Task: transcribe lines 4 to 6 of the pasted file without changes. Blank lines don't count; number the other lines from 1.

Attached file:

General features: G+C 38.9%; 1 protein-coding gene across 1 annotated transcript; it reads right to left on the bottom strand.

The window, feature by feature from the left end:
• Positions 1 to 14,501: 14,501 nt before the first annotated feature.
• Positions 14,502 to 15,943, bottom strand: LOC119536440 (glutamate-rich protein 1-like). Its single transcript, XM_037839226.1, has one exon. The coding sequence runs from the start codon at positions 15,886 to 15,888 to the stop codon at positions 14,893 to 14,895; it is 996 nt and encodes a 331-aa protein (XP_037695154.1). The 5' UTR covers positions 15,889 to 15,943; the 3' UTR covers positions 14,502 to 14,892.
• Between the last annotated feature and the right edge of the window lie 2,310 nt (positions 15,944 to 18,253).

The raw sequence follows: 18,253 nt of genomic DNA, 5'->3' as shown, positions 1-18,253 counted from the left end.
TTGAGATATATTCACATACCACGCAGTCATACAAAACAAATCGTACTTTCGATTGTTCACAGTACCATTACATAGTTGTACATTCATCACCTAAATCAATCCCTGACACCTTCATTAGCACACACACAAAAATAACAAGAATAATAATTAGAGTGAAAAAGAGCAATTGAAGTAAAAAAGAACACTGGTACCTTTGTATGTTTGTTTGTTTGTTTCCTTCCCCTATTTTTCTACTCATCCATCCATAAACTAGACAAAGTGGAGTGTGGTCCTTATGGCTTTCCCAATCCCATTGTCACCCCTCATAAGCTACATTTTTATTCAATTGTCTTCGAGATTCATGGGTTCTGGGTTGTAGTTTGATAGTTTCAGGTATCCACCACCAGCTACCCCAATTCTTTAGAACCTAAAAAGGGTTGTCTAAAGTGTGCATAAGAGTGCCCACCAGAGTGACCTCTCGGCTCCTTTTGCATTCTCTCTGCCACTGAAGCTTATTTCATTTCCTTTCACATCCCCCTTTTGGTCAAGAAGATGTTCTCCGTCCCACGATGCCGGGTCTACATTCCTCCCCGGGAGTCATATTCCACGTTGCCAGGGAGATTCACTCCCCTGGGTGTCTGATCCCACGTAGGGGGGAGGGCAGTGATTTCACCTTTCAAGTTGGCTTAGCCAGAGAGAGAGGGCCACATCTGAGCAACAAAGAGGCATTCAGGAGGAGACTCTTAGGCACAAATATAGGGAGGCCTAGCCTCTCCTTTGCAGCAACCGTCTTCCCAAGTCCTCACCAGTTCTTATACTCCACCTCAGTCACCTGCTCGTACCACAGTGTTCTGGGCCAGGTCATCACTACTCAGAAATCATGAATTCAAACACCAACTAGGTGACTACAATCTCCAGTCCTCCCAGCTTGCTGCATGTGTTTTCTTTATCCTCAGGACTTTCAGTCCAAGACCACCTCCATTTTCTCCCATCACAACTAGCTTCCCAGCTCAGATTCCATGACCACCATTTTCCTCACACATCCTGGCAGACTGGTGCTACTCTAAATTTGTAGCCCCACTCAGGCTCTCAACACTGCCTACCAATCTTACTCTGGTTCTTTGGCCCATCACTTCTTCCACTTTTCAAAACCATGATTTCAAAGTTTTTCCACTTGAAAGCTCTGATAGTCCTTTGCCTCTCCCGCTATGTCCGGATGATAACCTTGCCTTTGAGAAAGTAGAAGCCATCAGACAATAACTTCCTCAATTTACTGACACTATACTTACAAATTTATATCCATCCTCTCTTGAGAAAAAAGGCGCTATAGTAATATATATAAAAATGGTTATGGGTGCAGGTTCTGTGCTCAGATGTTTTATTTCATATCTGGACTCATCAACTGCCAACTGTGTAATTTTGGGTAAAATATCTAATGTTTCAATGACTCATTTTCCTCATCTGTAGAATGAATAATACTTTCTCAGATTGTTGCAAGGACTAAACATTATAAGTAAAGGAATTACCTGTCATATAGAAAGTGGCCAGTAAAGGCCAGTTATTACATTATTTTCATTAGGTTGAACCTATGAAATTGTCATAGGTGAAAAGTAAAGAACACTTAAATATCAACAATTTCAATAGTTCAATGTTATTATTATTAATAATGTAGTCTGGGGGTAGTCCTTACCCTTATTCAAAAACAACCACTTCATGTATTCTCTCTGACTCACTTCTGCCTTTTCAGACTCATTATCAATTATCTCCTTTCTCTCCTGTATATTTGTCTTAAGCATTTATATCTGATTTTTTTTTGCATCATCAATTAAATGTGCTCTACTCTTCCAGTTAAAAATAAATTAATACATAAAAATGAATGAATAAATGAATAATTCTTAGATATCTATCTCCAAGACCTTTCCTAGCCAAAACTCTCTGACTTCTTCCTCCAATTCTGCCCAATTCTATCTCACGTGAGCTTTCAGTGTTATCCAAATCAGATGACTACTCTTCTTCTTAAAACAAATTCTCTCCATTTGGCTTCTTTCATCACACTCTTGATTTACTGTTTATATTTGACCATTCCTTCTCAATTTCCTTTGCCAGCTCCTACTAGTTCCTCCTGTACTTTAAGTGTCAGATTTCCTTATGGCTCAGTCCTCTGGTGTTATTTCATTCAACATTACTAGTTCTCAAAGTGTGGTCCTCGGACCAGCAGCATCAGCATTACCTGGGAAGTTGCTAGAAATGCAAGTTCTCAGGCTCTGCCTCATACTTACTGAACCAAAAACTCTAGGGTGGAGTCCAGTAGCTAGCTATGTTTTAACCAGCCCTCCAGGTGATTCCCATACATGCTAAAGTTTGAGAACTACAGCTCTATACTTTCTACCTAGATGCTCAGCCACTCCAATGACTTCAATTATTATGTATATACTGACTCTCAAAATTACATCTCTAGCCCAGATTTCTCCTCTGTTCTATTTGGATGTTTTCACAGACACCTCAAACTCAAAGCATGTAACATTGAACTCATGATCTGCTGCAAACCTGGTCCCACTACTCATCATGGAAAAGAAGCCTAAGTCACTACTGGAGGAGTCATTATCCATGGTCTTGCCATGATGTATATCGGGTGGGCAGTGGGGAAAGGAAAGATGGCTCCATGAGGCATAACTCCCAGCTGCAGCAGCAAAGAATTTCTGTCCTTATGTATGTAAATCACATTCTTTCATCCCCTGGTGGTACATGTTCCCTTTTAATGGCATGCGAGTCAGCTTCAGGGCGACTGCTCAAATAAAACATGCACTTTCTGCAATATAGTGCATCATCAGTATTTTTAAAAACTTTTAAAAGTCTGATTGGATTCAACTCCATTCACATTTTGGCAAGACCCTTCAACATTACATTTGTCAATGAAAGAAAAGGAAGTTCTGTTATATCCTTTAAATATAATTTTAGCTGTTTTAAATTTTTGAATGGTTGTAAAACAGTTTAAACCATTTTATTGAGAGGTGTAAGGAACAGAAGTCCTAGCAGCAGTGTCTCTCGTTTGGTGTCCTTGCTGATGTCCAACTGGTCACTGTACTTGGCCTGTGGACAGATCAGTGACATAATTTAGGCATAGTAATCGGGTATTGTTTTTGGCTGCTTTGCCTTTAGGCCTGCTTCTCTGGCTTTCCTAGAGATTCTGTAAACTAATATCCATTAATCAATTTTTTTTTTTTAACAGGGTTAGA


• Positions 14,502 to 15,943, bottom strand: LOC119536440 (glutamate-rich protein 1-like). Its single transcript, XM_037839226.1, has one exon. The coding sequence runs from the start codon at positions 15,886 to 15,888 to the stop codon at positions 14,893 to 14,895; it is 996 nt and encodes a 331-aa protein (XP_037695154.1). The 5' UTR covers positions 15,889 to 15,943; the 3' UTR covers positions 14,502 to 14,892.
• Between the last annotated feature and the right edge of the window lie 2,310 nt (positions 15,944 to 18,253).

The raw sequence follows: 18,253 nt of genomic DNA, 5'->3' as shown, positions 1-18,253 counted from the left end.